How’s About A Schwimm? 1944 Volkswagen Schwimmwagen

Although drawn and built upon dark times, this Volkswagen Schwimmwagon was an ingeniously designed amphibious vehicle used in World War II. Based off of Ferdinand Porsches Volkswagen designs, this Schwimmwagen shares a resemblance to a Victorian era bath tub. Featuring 4 wheel drive, and a propeller system that operates off of the engine’s crankshaft, this Schwimmwagon was a simple, yet genius design. This VW has been restored, but has spent some time in a warehouse, needing to be revived once more. For the amphibious car collectors out there, this VW will be the pinnacle of your collection. This fine piece of history is offered with a “buy it now” of $180,000. Find it here on ebay out of Scotts Valley, California.

Schwimmwagens are fascinating to look at in person. They seem so simple, yet there are so many well thought out ideas executed in the design. For instance there are wood floors in this cars. The wood floor sits an inch or two above the steel floors. Then the wood planks are gapped allowed mud and dirt to fall off of soldiers boots to improve drivability in war conditions. Wouldn’t want a muddy shoe impeding a soldiers driving ability. One thing about the Schwimmwagen is that it was not intended to be occupied by one person. You would want at minimum a second person with you to drop the propeller when hitting the water.

The propeller system is simple yet effective. The propeller was simply dropped to where it would lock in with the crank shaft. The crankshaft and propeller surface are keyed where they would mesh up without a complicated type of locking system. This air cooled engine is slow and simple, and is properly ventilated around the water. This particular engine and bay look nice with only a few minor chips of paint around the pinch seam where the deck lid rests. Equipped with 4 wheel drive, this thing is just dying to take on some muddy environments.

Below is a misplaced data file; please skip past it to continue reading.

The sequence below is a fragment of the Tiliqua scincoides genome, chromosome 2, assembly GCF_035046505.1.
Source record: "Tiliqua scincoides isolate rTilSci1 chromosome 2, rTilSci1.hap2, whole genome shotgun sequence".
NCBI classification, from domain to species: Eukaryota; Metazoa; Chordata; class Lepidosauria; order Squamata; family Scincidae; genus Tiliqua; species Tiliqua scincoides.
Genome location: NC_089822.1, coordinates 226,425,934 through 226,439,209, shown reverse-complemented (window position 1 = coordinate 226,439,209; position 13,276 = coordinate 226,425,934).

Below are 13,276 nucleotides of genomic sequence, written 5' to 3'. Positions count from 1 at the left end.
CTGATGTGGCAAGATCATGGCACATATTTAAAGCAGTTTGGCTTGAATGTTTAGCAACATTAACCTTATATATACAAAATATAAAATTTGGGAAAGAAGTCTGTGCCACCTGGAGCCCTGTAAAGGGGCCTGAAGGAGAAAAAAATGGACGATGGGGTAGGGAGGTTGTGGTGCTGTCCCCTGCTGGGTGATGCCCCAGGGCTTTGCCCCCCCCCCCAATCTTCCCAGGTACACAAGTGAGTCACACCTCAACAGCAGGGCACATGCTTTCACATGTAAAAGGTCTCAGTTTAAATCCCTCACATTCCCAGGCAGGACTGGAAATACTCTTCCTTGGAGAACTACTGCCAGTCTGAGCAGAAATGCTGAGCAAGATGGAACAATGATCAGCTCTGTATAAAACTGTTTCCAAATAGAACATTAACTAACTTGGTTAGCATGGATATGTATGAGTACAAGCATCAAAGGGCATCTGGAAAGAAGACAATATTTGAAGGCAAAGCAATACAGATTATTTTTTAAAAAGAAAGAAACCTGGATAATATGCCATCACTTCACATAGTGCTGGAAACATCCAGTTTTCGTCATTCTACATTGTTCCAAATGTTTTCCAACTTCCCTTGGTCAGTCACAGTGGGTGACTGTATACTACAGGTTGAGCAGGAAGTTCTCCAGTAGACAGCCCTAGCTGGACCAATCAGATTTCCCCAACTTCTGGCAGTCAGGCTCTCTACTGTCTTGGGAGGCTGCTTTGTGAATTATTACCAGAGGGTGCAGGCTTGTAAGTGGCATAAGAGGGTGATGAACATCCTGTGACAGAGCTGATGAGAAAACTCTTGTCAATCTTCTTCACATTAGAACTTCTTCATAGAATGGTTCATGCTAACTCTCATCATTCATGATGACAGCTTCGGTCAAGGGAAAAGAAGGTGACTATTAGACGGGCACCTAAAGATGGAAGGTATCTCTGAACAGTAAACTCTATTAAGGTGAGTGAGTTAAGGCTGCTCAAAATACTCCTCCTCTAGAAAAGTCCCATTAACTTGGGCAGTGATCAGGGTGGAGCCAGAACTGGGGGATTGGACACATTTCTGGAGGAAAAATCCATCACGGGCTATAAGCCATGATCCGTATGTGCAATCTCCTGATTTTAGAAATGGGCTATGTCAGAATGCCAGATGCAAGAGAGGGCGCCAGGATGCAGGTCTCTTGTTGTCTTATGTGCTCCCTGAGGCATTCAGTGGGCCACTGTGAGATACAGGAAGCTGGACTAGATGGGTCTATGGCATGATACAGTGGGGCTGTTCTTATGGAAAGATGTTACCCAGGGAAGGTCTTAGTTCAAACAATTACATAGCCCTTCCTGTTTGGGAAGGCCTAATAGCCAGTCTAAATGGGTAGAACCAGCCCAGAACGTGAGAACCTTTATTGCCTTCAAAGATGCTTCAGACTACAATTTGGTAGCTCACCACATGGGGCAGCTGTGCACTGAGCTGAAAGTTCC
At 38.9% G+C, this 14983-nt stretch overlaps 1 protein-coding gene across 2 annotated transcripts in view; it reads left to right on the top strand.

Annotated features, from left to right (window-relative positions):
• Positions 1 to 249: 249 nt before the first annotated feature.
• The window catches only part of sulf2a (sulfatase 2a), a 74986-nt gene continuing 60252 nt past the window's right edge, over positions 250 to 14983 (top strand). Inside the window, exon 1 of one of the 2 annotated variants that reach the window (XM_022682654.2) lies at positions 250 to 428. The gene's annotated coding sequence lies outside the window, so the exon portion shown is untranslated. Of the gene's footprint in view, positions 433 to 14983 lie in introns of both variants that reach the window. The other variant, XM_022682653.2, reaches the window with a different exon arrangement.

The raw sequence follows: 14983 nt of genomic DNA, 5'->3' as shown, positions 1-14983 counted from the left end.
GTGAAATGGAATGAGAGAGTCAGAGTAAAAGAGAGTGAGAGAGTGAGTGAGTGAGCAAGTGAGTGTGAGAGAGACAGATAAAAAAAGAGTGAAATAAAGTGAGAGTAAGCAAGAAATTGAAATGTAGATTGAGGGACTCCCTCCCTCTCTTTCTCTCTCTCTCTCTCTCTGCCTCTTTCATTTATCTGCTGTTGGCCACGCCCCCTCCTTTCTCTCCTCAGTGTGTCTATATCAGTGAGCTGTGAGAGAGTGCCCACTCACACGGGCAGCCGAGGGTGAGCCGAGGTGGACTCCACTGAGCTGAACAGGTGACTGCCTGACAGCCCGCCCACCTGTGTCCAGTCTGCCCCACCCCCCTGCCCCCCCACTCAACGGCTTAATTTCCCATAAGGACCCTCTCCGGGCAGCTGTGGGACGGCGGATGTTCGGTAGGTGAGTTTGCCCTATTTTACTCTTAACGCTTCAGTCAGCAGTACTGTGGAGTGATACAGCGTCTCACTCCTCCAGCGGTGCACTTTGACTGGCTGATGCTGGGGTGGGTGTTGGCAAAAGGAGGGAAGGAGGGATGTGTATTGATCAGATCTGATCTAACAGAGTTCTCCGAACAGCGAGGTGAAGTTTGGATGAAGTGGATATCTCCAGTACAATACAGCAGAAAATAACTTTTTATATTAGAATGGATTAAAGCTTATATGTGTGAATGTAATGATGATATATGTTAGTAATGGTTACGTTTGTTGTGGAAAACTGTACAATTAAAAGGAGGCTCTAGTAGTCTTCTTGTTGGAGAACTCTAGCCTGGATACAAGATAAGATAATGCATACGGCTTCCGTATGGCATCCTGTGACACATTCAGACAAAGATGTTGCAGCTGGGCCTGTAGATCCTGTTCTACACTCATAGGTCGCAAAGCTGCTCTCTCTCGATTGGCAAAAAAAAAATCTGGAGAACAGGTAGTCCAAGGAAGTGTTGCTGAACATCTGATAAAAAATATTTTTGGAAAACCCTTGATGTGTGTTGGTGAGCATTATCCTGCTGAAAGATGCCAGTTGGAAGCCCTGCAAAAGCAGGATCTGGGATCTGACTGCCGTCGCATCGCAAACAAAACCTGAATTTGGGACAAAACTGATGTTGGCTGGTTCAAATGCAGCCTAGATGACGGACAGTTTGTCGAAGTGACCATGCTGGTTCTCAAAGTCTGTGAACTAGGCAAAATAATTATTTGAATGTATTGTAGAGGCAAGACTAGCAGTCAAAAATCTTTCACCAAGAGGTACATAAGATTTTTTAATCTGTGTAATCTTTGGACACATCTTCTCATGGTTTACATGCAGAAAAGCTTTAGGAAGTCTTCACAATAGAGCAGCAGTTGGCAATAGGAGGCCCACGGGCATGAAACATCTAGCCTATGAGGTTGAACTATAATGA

The exterior overall looks clean and authentic based upon the photographs provided. The seller claims to have restoration photos, and I am sure those would be an interesting sight to see. The canopy looks correct, as do the externally mounted accessories. The “tub” looks nice, with no real evidence of heavy repair, or rust. Having only 100 miles on the restoration, this war era machine is in nice condition. If you had your pick, which would you choose, a few Amphicars, or just this one Schwimmwagen?

 

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Comments

  1. Adam Wright

    For $180,000 you would think he would tune it up, it is cool though, not sure if it’s $180,000 cool.

  2. curt

    That is so cool,i’ve never even heard of them before.but i think its a little high priced.

  3. scooter8

    IF. I had 180.000 laying around i would buy a 69 hemi daytona4spd. so at least i could look stupid driving in chicago traffic. BUT! when bullets fly! (and they will) i can at least get out of dodge(pun). never heard of this vehicle either. interesting!

  4. Mark S

    Super rare not many survived the war even fewer have survived to make it to this date. If a rust bucket 356 can be worth $50K to $100K when all they are is a vin number than why can’t this early child of F Porsche not be worth the $180K ask. Where are you ever going to find another one never mind a restored one. This shwimmwagon should be in a military museum where it can be seen buy the public to see the alternate to the the faithful Jeep. Rare find.

    • '63 Lark Daytona ragtop

      There was one in a nearby military museum. Might even be this one. The “Military Vehicle technology Foundation” in Portola Valley, CA was disbanded and sold-off to the Collings Foundation is Massachusetts. Don’t know if their Schwimmwagen went to Mass or was auctioned-off.

  5. Rick